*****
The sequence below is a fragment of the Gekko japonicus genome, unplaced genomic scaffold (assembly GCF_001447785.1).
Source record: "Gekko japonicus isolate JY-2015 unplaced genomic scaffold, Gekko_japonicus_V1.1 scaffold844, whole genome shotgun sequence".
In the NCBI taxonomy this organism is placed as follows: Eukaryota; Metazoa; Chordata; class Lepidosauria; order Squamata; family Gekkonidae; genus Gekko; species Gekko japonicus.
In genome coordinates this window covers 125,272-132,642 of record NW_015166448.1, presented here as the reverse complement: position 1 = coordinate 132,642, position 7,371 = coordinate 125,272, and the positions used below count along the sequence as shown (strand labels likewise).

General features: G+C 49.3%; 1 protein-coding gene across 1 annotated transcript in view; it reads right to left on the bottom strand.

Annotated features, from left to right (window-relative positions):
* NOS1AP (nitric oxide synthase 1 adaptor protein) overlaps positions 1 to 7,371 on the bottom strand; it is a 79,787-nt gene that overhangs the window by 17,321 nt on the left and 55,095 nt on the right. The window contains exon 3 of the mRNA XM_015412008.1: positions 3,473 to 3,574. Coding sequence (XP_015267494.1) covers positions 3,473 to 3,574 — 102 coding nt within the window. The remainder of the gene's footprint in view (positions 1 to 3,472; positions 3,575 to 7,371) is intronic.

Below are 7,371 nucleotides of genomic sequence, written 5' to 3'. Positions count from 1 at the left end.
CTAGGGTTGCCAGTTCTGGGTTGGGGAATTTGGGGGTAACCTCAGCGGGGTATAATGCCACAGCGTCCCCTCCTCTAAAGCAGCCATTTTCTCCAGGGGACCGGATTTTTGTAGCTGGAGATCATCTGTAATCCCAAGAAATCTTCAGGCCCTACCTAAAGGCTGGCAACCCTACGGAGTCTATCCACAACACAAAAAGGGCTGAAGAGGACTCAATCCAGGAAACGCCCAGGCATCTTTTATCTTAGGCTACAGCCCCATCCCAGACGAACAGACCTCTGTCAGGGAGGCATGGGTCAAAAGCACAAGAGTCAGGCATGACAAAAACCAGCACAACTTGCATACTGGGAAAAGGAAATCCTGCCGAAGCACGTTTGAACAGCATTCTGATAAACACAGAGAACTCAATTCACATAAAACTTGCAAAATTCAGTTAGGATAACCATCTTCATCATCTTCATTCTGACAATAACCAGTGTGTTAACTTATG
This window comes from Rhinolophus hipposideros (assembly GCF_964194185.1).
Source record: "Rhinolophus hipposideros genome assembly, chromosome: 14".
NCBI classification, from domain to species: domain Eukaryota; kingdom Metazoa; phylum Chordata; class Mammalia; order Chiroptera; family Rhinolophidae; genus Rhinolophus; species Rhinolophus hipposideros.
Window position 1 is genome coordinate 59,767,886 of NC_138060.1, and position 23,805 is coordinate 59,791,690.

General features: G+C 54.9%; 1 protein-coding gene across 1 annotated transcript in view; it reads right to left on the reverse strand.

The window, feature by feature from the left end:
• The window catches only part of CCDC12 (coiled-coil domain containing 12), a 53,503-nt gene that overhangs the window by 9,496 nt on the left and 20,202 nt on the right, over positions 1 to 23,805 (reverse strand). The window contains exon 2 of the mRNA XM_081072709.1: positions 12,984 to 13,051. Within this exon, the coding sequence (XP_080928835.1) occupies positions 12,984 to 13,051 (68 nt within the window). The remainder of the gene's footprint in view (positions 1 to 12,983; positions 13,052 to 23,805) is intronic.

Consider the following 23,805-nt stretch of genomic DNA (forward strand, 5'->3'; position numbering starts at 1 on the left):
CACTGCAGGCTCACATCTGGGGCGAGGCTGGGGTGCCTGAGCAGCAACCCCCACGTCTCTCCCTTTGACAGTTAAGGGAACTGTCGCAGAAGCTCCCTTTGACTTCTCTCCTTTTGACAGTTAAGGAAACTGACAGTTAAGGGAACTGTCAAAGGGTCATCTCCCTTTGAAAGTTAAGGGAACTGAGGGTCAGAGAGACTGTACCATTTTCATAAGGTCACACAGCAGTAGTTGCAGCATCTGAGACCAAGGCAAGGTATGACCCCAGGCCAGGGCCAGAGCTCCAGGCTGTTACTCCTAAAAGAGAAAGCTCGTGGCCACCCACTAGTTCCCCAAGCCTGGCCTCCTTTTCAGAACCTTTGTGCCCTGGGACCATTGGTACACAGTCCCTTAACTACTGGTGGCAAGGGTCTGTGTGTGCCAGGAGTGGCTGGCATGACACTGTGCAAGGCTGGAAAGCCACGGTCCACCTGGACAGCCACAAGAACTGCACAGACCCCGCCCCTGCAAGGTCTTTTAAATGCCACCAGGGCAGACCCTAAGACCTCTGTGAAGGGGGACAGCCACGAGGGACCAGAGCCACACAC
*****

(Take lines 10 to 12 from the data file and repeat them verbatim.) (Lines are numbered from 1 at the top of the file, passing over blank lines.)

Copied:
This window comes from Rhinolophus hipposideros (assembly GCF_964194185.1).
Source record: "Rhinolophus hipposideros genome assembly, chromosome: 14".
NCBI classification, from domain to species: domain Eukaryota; kingdom Metazoa; phylum Chordata; class Mammalia; order Chiroptera; family Rhinolophidae; genus Rhinolophus; species Rhinolophus hipposideros.